The largest number of prosecutions of these matters in August 2023 was for "Money Laundering-Drug", accounting for 37.2 percent of prosecutions. Prosecutions were also filed for "Money Laundering-Other" (23.1%), "Other-Regulatory Offenses" (23.1%), "Counterfeiting and Forgery" (7.7%), "Customs-Currency Violations" (2.6%), "Export Enforcement General" (2.6%), "Health and Safety Violations-Employees" (2.6%).
See Figure 2.
The lead investigative agency for government regulatory prosecutions in August 2023
was DHS accounting for 46 percent of prosecutions referred.
Other agencies with substantial numbers of government regulatory referrals were:
Postal (14% ), Justice Other (12%), FBI (10%), Veteran (6%).
See Figure 3.
Figure 2. Specific Types of Prosecutions
Figure 3. Prosecutions by Investigative Agency
Government Regulatory Prosecutions in U.S. Magistrate Courts
Top Ranked Lead Charges
In August 2023, 20 defendants in government regulatory cases for these matters were filed in U.S. Magistrate Courts.
These courts handle less serious
misdemeanor cases, including what are called "petty offenses." In
addition, complaints are sometimes filed in the magistrate courts before
an indictment or information is entered. In these cases, the matter
starts in the magistrate courts and later moves to the district court
where subsequent proceedings take place.
In the magistrate courts in August the most frequently cited lead charge was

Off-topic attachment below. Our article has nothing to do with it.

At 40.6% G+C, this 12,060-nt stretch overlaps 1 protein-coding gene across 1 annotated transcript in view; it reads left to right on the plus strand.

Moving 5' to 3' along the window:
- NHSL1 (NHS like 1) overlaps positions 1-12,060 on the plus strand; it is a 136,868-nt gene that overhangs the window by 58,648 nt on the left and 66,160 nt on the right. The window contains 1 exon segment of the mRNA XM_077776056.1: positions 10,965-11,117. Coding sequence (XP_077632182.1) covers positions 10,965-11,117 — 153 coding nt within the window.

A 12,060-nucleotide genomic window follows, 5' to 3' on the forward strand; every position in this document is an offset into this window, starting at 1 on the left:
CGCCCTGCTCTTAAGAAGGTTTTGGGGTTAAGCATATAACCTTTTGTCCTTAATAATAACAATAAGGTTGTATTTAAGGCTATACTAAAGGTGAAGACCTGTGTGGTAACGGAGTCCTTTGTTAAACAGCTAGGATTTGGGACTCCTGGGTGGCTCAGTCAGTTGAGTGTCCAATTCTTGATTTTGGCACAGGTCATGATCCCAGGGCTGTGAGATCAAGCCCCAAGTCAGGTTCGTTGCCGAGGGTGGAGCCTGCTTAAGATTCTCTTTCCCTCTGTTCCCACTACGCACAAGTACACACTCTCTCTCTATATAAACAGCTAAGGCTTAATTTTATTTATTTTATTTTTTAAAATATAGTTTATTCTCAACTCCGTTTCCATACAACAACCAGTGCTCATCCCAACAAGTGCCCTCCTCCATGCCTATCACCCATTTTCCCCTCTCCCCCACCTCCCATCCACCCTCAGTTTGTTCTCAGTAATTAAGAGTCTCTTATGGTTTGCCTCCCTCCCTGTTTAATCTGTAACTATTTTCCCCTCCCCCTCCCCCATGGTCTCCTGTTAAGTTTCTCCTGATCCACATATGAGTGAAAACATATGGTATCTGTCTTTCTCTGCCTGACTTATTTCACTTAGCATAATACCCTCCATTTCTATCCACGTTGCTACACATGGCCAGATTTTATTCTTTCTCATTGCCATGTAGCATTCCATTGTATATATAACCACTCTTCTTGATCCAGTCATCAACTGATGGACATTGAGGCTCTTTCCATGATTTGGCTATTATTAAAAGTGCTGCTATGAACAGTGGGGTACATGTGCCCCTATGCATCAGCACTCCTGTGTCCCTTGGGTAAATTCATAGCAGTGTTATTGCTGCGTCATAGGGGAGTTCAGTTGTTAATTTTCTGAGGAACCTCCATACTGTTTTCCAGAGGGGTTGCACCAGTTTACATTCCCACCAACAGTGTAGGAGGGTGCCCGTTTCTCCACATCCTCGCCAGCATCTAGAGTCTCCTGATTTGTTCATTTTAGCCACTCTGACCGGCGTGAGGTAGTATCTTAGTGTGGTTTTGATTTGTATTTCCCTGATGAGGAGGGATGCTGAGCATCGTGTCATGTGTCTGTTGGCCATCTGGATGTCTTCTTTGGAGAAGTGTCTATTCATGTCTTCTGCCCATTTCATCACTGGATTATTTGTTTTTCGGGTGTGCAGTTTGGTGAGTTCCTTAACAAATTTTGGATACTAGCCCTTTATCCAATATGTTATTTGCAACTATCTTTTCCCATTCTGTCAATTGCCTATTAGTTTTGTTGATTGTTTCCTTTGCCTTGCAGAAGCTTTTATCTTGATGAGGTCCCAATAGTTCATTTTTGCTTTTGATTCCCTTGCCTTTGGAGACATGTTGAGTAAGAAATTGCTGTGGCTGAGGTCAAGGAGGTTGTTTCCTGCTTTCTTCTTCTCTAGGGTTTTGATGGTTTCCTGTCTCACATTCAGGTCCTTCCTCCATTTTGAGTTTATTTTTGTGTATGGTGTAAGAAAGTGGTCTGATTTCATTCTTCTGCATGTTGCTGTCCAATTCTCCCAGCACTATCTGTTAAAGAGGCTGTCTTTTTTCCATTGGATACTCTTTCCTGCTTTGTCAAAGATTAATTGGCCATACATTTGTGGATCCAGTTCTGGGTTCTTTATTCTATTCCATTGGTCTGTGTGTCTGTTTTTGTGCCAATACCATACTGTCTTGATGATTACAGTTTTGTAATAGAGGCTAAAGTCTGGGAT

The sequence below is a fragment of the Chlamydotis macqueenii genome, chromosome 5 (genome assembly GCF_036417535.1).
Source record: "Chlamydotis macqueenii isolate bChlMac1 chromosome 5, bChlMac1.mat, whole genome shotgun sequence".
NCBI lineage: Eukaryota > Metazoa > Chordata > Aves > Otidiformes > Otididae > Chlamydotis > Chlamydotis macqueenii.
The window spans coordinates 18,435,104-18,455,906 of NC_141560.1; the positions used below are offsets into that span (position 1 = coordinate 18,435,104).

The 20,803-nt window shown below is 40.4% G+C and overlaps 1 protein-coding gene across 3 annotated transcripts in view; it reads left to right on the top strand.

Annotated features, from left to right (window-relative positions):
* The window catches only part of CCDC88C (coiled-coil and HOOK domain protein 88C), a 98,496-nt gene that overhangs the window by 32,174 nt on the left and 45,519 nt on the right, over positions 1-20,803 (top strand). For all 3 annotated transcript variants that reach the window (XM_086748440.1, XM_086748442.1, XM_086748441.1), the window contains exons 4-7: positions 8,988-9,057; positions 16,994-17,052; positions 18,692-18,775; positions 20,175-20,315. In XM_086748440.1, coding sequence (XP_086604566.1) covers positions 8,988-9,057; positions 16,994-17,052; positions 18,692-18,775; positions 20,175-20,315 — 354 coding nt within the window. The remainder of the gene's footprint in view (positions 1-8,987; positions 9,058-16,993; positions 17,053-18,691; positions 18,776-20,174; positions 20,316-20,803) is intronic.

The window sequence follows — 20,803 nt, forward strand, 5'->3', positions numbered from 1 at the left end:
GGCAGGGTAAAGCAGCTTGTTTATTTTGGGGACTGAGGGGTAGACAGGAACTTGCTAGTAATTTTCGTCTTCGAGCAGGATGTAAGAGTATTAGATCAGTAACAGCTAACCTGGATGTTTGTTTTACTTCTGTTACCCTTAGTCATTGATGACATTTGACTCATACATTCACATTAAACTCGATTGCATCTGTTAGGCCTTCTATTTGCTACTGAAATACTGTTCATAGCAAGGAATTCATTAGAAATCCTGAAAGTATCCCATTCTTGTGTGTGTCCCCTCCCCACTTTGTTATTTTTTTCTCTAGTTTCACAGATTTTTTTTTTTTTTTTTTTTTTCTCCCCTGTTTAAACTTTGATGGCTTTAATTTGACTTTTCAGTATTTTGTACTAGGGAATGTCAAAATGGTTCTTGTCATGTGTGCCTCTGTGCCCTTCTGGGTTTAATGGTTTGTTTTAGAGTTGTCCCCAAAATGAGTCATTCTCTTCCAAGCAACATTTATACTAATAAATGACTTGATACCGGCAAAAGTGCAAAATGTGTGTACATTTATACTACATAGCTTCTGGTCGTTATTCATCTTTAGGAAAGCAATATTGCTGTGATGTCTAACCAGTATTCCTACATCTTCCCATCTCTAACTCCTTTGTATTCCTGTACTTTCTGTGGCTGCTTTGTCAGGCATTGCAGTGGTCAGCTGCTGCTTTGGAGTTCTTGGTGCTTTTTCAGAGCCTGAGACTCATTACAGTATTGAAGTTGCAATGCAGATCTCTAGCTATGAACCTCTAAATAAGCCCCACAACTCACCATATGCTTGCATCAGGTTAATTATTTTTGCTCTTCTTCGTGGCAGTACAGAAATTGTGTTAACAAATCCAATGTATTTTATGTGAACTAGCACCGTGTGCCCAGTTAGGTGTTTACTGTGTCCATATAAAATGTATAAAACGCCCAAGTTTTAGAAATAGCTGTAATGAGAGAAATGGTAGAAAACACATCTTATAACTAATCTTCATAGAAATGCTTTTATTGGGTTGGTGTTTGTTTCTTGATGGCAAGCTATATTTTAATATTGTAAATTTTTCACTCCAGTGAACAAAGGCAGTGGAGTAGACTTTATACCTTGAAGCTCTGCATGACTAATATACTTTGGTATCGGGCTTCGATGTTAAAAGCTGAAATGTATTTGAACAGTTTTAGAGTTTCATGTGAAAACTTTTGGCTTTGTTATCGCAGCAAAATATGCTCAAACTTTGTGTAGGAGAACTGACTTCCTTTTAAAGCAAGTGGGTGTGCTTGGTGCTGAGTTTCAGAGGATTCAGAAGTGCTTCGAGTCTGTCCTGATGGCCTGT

Title 18 U.S.C Section 19 involving "Petty Offense Defined". This was the lead charge
for 20 percent of all magistrate filings in August.
Government Regulatory Prosecutions in U.S. District Courts
In August 2023, 58 defendants in new cases
for these matters were charged in the U.S. District Courts. In addition during August there
were an additional 7 defendants whose cases moved from the magistrate
courts to the U.S. district courts after an indictment or information
was filed. The sections which follow cover both sets of cases and
therefore cover all matters filed in district court during August.
Top Ranked Lead Charges
Table 2 shows the top lead charges recorded in the prosecutions of government regulatory matters
filed in U.S. District Court during August 2023.
The Southern District of Texas (Houston) — with 19 prosecutions — was the most active during August 2023.
The District of Puerto Rico ranked 2nd.
Central District of California (Los Angeles) is now ranking 3rd.
Top Ranked District Judges
At any one time, there are about 680 federal District Court judges working in the United States. The judges recorded with the largest number of new government regulatory crime cases of this type during August 2023 are shown in Table 4.
All 17 of the "top ten" judges were in districts which were in the top ten with the largest number of government regulatory filings. (Because of ties, there were a total of 17 judges in the "top ten" rankings.)
Judge Keith P. Ellison in the Southern District of Texas (Houston) ranked 1st with 18 defendants in government regulatory cases.
Judge John F. Walter in the Central District of California (Los Angeles) ranked 2nd with 11 defendants in government regulatory cases.
Judge Cheryl R. Zwart in the District of Nebraska ranked 3rd with 2 defendants in government regulatory cases.